All That Breathes: Film Review
All That Breathes is a majestic, multi-dimensional documentary about the interconnectivity of man and nature, as two brothers try to help a threatened species.
In New Delhi, one of the most polluted cities in the world, a bird of prey known as the black kite is under threat. But for the last twenty years, two Muslim brothers have sought to help the species and other raptors. Mohammad Saud and Nadeem Shehzad run ‘Wildlife Rescue,’ a makeshift avian clinic located in their dark, industrial basement. Together with their assistant, the simple and nature-loving Salik, Saud and Nadeem gather injured kites and mend them. In the brothers’ faith, the bird carries a hefty significance, with Muslims believing that feeding them raw meat will bring a ‘sawab’ or religious reward. And with bird hospitals unwilling to treat the non-vegetarian black kites, it is up to the brothers to protect a vital part of their city’s ecosystem.
However, problems start to materialise for the brothers as they try to gain approval to build a new hospital. The clinic must share space with Saud and Nadeem’s main business (which isn’t disclosed but has something to do with soap dispensers). Tensions between the brothers are starting to boil over, testing their bond. With money hard to come by, they have to use outdated equipment. There is a growing anti-Muslim sentiment in India, which will later lead to riots. And if that was not enough, the pollution problem in New Delhi is worsening, with black kites starting to fall from the sky – an apocalyptic warning if there ever was one.
This is the basis of All That Breathes, the new environmental documentary from Indian filmmaker Shaunak Sen. It is a sensational film, mostly because Sen takes an interesting subject matter and runs with it, adding multiple biological, personal and spiritual themes to make it an all-encompassing work. An observational, meditative style is used, with philosophical voiceovers from the brothers used sparingly. Instead, Sen focuses on brief conversations that fuel the enjoyable, slightly quirky dynamic between the veterinarian trio. There are discussions about snowy owls, professional wrestling, WWIII and what life would be like after a nuclear game. Through CCTV footage, we also see Saud and Nadeem playfully bicker over a game of cricket – although that will lead to escalated tensions later on.
The film’s central theme is environmental collapse. As All That Breathes makes abundantly clear, New Delhi faces an avalanche of problems threatening its ecosystem. The toxic smog is so bad that air filters prove to be completely ineffective. We see tons and tons of different landfill sites, each with rubbish piled up high. And there are also monsoons and floods and power cuts that, for Wildlife Rescue, interrupt their important surgeries. “Delhi is a gaping wound, and we’re a Band-Aid on it,” Nadeem says, all too aware that protecting black kites is proving to be increasingly inconsequential to the environment.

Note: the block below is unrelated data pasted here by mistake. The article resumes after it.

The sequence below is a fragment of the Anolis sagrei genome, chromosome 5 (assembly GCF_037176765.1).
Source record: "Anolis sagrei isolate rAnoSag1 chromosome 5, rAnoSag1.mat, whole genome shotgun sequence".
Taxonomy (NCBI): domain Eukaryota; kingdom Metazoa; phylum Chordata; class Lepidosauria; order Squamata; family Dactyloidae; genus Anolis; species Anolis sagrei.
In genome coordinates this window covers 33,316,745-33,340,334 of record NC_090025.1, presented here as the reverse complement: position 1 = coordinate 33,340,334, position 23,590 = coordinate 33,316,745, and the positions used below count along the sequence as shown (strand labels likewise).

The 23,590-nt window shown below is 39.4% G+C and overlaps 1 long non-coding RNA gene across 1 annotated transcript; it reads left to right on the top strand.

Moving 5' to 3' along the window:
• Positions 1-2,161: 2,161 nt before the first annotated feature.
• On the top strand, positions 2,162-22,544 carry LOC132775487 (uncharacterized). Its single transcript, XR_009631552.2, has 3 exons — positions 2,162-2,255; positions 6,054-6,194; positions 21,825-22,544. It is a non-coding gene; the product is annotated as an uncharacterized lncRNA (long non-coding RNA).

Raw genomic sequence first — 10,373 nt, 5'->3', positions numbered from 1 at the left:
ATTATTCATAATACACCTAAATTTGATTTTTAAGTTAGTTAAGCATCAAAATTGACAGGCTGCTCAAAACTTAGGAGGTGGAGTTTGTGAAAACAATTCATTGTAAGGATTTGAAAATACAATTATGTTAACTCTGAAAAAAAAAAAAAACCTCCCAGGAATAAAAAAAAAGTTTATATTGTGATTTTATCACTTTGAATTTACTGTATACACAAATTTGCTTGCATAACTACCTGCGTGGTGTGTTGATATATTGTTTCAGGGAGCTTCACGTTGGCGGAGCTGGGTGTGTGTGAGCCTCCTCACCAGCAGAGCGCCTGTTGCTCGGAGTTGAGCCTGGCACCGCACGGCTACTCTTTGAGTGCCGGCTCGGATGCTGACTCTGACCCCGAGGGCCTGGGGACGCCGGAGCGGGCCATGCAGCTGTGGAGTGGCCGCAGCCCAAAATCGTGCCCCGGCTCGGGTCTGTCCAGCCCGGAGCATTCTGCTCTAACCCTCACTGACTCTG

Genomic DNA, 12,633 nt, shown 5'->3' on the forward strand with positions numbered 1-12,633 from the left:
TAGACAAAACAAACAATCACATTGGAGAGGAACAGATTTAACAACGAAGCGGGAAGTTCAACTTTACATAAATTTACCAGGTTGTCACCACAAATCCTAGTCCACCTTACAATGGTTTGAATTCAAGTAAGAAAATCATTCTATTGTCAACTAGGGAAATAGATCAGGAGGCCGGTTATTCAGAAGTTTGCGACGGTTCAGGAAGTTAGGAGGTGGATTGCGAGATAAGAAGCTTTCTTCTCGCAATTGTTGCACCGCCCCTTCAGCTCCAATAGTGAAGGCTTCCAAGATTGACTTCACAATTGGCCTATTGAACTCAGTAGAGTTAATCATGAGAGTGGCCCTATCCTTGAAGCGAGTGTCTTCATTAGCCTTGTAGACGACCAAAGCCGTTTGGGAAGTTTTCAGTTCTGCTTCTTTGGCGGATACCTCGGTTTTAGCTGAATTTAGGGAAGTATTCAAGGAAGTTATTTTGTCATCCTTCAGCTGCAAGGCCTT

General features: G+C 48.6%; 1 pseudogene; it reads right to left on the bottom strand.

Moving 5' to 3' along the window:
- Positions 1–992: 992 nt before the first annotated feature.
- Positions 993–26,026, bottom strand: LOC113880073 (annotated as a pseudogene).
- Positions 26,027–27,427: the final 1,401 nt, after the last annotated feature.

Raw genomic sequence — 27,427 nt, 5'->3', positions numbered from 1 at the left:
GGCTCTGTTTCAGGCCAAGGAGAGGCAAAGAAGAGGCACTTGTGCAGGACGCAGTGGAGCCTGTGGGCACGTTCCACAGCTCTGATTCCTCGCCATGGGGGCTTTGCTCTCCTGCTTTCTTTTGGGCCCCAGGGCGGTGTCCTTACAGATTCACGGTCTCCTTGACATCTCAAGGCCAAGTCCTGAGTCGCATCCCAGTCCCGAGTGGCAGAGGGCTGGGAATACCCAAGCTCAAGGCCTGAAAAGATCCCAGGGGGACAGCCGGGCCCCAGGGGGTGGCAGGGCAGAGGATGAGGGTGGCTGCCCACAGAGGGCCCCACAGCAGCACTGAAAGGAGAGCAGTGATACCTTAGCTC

The city of New Delhi quickly becomes an important character, partly due to this ecological destruction. Another reason is sectarian violence and the riots caused by the Indian government’s anti-Muslim immigration act (the devastating consequences of which are shown in photographs of burned-out houses). These events strain Saud and Nadeem’s relationship, worsened by a sharp increase in the kites they need to help. And that leads to the central human conflict. Saud is content with his current work, but Nadeem wants to do something more with his life. So, he seeks opportunities to study in the US. But what will happen to Wildlife Rescue if he goes?
All That Breathes has three credited cinematographers: Ben Bernhard, Riju Das and Saumyananda Sahi. All three contribute to the film’s absolutely fantastic camerawork, which adds an amazing amount of detail and visual flair. The ground-level camera allows for close, almost microscopic shots (which is how we know ants and mosquitoes are part of this varied urban jungle). Shots of puddles reflect the crossover between the natural and man-made worlds. In one shot through a puddle, we see a herd of goats quickly followed by a herd of motorcyclists. That link between man and nature is reinforced with the film’s focus racks and long camera pans, techniques that also show more of its vast setting.
What would normally be an ordinary story is presented extraordinarily in All That Breathes, a majestic and multi-dimensional documentary. It is incredibly shot by its three cinematographers, with director Shaunak Sen managing to show the intimate side of this massive environmental struggle and how trying to help adversely affects Saud and Nadeem personally. But All That Breathes’ lingering thought concerns the link between man and nature. We are in the age of the Anthropocene, where the actions of humans have a significant impact on the planet. Animals have adapted to their changed surroundings (lizards have grown extra toes, monkeys now climb across wires), and humans must change and adapt too. Because we are all together, interconnected. As Saud says, “one shouldn’t differentiate between all that breathes.”
All That Breathes premiered at the 2022 BFI London Film Festival on October 7, 2022, and was released in UK cinemas on October 14. The film will stream on HBO Max starting February 7, 2023.